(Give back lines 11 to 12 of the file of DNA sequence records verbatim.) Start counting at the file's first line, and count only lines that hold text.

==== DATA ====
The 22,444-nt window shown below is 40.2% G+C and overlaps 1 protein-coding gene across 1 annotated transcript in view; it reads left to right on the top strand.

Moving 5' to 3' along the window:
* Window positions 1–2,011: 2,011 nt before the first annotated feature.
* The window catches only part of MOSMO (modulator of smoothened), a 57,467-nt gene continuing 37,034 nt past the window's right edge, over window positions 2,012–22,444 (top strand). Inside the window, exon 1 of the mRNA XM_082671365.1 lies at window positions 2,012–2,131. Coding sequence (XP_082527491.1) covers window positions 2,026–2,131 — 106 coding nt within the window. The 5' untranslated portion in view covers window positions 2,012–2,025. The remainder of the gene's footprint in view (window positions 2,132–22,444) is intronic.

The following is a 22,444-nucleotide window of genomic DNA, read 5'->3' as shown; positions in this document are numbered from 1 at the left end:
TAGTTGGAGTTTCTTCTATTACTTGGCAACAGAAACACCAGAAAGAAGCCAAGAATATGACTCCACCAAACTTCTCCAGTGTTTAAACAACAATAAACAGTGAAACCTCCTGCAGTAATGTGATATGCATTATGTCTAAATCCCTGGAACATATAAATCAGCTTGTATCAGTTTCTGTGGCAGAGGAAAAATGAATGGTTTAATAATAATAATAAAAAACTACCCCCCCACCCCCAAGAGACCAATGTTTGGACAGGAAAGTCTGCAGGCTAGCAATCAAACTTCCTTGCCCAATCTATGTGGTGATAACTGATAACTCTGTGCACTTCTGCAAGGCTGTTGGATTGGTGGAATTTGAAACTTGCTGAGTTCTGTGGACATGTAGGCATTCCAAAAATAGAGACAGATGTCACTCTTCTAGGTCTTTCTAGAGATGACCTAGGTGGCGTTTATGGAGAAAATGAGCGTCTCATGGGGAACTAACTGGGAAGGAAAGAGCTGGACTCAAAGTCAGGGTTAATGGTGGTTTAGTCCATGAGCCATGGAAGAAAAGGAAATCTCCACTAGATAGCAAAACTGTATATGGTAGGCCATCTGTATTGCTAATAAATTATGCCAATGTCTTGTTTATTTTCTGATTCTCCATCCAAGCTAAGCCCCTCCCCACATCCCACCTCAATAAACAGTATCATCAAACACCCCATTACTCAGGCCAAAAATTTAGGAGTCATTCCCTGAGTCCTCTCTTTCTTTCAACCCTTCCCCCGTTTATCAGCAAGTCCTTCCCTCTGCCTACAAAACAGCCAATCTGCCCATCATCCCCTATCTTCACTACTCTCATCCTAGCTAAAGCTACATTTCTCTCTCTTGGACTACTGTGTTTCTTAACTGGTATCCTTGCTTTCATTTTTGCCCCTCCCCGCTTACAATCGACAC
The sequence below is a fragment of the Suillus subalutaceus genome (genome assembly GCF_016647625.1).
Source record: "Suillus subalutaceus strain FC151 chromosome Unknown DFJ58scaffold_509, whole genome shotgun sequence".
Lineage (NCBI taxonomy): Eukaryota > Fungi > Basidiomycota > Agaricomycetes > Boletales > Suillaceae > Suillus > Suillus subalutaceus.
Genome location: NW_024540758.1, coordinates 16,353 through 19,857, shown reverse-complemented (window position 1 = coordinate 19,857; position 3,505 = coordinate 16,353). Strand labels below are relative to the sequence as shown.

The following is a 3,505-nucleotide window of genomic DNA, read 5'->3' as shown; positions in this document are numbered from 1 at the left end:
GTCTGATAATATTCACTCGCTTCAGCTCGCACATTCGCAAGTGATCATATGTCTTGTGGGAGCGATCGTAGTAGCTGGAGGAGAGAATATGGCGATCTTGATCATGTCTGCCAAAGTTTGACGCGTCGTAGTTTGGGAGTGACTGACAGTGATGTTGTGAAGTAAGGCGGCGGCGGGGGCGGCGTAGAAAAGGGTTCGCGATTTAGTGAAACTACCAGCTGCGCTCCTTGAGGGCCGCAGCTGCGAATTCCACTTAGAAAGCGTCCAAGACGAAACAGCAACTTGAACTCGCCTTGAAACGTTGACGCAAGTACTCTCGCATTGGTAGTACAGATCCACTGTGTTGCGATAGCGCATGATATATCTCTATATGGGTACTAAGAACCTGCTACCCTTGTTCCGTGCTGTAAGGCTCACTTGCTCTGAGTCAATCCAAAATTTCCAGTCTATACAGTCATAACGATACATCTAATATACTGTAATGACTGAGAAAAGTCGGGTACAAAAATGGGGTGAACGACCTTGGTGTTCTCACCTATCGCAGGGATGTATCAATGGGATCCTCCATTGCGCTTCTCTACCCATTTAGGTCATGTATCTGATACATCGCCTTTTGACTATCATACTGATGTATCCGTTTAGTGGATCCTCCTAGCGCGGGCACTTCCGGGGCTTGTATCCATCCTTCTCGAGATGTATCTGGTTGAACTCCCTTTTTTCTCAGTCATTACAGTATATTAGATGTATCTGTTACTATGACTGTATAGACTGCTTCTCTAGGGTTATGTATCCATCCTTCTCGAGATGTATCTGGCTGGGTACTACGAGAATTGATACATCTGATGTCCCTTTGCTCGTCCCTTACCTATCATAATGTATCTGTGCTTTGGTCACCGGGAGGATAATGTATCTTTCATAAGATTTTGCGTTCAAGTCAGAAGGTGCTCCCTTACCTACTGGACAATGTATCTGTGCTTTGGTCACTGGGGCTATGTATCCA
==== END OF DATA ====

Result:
The following is a 3,505-nucleotide window of genomic DNA, read 5'->3' as shown; positions in this document are numbered from 1 at the left end:
GTCTGATAATATTCACTCGCTTCAGCTCGCACATTCGCAAGTGATCATATGTCTTGTGGGAGCGATCGTAGTAGCTGGAGGAGAGAATATGGCGATCTTGATCATGTCTGCCAAAGTTTGACGCGTCGTAGTTTGGGAGTGACTGACAGTGATGTTGTGAAGTAAGGCGGCGGCGGGGGCGGCGTAGAAAAGGGTTCGCGATTTAGTGAAACTACCAGCTGCGCTCCTTGAGGGCCGCAGCTGCGAATTCCACTTAGAAAGCGTCCAAGACGAAACAGCAACTTGAACTCGCCTTGAAACGTTGACGCAAGTACTCTCGCATTGGTAGTACAGATCCACTGTGTTGCGATAGCGCATGATATATCTCTATATGGGTACTAAGAACCTGCTACCCTTGTTCCGTGCTGTAAGGCTCACTTGCTCTGAGTCAATCCAAAATTTCCAGTCTATACAGTCATAACGATACATCTAATATACTGTAATGACTGAGAAAAGTCGGGTACAAAAATGGGGTGAACGACCTTGGTGTTCTCACCTATCGCAGGGATGTATCAATGGGATCCTCCATTGCGCTTCTCTACCCATTTAGGTCATGTATCTGATACATCGCCTTTTGACTATCATACTGATGTATCCGTTTAGTGGATCCTCCTAGCGCGGGCACTTCCGGGGCTTGTATCCATCCTTCTCGAGATGTATCTGGTTGAACTCCCTTTTTTCTCAGTCATTACAGTATATTAGATGTATCTGTTACTATGACTGTATAGACTGCTTCTCTAGGGTTATGTATCCATCCTTCTCGAGATGTATCTGGCTGGGTACTACGAGAATTGATACATCTGATGTCCCTTTGCTCGTCCCTTACCTATCATAATGTATCTGTGCTTTGGTCACCGGGAGGATAATGTATCTTTCATAAGATTTTGCGTTCAAGTCAGAAGGTGCTCCCTTACCTACTGGACAATGTATCTGTGCTTTGGTCACTGGGGCTATGTATCCA